We are less than a week into the New Year and there is already news related to data breaches, malware and encryption.
American fashion retailer Forever 21 suffered a data breach last year after a point-of-sale malware infection compromised payment card data which was collected at certain Forever 21 stores. After an investigation was carried out it was found that the attack was made worse due to a lack of encryption on some devices. This allowed hackers to access data from customers would made purchases using payment cards between April and November 2017.
The incident report revealed that a number of POS devices did not always have the encryption technology turned on during the period of the attack. This left data that was being stored and recorded on devices for payment transactions authorizations, was unprotected. Hackers were then successful in gaining access to Forever 21’s network thus allowing them to infect the devices with malware capable of reading the track data from payment cards. From this point, the criminals had access to sensitive data such as card numbers, expiration dates, internal verification codes and on occasion, cardholder’s names.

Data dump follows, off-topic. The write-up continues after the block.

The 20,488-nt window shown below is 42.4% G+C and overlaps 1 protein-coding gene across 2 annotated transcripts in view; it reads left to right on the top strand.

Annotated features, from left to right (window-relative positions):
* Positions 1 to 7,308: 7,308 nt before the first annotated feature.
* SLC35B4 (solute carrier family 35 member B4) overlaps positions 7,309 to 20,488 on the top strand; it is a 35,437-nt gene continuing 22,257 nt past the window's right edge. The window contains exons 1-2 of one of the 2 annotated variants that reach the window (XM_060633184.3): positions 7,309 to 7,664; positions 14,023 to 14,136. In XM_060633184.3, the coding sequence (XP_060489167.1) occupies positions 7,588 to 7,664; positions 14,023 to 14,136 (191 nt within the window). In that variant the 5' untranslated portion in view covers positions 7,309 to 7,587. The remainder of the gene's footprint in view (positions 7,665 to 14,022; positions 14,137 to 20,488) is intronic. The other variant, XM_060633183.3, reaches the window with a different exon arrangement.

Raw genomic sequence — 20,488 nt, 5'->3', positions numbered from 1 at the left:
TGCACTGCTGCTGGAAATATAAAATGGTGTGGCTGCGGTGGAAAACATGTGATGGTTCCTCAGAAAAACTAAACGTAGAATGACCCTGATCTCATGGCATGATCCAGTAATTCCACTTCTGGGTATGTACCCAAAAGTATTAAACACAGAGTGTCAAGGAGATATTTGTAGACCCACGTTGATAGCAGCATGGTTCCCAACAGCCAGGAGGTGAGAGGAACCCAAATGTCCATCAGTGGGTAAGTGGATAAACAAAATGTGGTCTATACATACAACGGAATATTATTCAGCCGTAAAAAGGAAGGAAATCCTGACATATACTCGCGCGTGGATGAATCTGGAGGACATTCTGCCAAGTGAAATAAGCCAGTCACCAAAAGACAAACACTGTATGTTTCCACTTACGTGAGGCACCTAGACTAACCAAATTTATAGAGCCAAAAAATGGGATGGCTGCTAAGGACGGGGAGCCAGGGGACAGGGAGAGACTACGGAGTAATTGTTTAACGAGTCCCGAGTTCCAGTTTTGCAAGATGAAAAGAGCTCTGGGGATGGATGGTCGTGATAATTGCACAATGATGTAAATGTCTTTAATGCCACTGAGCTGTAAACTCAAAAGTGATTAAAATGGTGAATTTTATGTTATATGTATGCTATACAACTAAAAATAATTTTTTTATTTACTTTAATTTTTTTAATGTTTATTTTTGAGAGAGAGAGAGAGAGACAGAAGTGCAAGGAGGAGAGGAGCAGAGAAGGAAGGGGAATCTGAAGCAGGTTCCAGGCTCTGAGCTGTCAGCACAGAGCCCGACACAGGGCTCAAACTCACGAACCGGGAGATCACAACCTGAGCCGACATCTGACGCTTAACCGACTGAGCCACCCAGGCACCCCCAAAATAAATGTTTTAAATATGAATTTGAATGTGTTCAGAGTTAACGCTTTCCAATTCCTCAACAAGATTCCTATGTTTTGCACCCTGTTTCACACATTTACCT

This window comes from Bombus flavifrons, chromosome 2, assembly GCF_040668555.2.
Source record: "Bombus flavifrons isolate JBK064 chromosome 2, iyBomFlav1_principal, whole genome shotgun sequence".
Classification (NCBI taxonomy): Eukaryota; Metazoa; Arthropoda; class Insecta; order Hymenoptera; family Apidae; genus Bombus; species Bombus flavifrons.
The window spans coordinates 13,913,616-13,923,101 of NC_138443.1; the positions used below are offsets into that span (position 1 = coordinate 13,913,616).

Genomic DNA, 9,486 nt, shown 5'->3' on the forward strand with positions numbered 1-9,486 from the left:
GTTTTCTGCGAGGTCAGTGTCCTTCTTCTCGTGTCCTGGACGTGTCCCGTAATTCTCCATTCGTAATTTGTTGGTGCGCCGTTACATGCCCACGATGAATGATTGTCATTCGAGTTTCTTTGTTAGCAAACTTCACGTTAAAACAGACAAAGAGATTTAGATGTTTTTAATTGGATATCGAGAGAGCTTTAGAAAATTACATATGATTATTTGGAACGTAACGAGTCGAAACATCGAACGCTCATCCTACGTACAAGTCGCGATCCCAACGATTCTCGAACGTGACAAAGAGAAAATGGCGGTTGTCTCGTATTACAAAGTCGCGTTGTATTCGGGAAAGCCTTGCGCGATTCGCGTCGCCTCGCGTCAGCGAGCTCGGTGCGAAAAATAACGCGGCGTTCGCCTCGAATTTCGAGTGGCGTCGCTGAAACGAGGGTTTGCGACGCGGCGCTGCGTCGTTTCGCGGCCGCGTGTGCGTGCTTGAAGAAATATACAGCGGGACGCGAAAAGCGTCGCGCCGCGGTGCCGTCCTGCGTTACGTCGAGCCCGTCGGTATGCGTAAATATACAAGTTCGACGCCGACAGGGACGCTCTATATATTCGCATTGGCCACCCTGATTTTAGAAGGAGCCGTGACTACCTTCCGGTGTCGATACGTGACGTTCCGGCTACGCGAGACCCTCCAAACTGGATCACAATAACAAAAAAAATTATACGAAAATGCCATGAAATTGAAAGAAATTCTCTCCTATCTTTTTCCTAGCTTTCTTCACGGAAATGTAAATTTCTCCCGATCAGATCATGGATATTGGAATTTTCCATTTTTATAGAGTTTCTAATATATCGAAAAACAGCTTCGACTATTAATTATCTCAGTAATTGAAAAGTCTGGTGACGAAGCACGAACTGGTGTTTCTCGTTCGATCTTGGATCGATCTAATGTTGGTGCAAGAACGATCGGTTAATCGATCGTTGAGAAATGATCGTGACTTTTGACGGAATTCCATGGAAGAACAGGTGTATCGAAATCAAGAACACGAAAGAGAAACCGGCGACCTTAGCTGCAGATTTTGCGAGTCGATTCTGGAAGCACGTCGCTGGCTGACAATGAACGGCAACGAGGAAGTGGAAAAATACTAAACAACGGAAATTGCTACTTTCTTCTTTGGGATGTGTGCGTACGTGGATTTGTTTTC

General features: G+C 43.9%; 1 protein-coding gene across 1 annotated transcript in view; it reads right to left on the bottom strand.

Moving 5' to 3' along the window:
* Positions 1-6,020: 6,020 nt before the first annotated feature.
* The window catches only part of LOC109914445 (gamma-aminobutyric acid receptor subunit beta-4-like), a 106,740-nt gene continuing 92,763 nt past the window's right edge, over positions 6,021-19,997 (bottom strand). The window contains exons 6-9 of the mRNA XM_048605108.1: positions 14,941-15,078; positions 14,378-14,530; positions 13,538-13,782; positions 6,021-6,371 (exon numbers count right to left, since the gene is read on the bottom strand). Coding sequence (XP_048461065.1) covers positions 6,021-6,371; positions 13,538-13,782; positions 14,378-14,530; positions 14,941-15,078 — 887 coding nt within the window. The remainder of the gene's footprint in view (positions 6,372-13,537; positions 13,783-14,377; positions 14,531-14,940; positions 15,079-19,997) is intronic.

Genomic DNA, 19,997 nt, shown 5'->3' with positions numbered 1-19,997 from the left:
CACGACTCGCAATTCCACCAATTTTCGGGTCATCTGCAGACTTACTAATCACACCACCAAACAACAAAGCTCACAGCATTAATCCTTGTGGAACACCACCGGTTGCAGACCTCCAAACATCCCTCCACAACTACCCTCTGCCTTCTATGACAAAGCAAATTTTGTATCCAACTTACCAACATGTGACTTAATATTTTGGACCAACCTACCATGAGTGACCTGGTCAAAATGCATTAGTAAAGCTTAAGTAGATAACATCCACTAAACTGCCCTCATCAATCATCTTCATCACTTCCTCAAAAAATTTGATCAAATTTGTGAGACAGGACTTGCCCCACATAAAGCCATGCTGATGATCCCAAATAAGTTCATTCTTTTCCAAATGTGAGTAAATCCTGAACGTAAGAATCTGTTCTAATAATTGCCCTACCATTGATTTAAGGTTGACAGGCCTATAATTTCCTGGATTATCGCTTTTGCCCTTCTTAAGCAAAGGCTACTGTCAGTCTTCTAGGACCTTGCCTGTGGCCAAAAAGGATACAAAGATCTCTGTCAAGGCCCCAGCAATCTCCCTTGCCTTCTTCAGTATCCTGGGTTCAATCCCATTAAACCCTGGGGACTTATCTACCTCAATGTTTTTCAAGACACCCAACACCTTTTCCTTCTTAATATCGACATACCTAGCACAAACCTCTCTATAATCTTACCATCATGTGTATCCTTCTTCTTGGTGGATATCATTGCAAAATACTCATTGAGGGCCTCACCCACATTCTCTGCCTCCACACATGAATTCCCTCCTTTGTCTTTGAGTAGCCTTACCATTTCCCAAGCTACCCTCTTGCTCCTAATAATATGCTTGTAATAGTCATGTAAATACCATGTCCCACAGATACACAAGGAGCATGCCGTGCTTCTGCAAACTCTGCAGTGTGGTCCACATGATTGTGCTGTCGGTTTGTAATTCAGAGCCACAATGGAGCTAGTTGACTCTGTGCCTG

Had the retailer been proactive in checking that encryption was activated across all its POS systems then this breach would have been averted. The impending GDPR will remind organizations that sensitive data must be protected at every stage of its use: at rest, in use and in transit. Many third-party encryption solutions offered today merely protect the data at the point it is stored, and not at every stage: at rest, in use and in transit. Remember, not all encryption methods are created equal and under GDPR this will fail to meet its standards.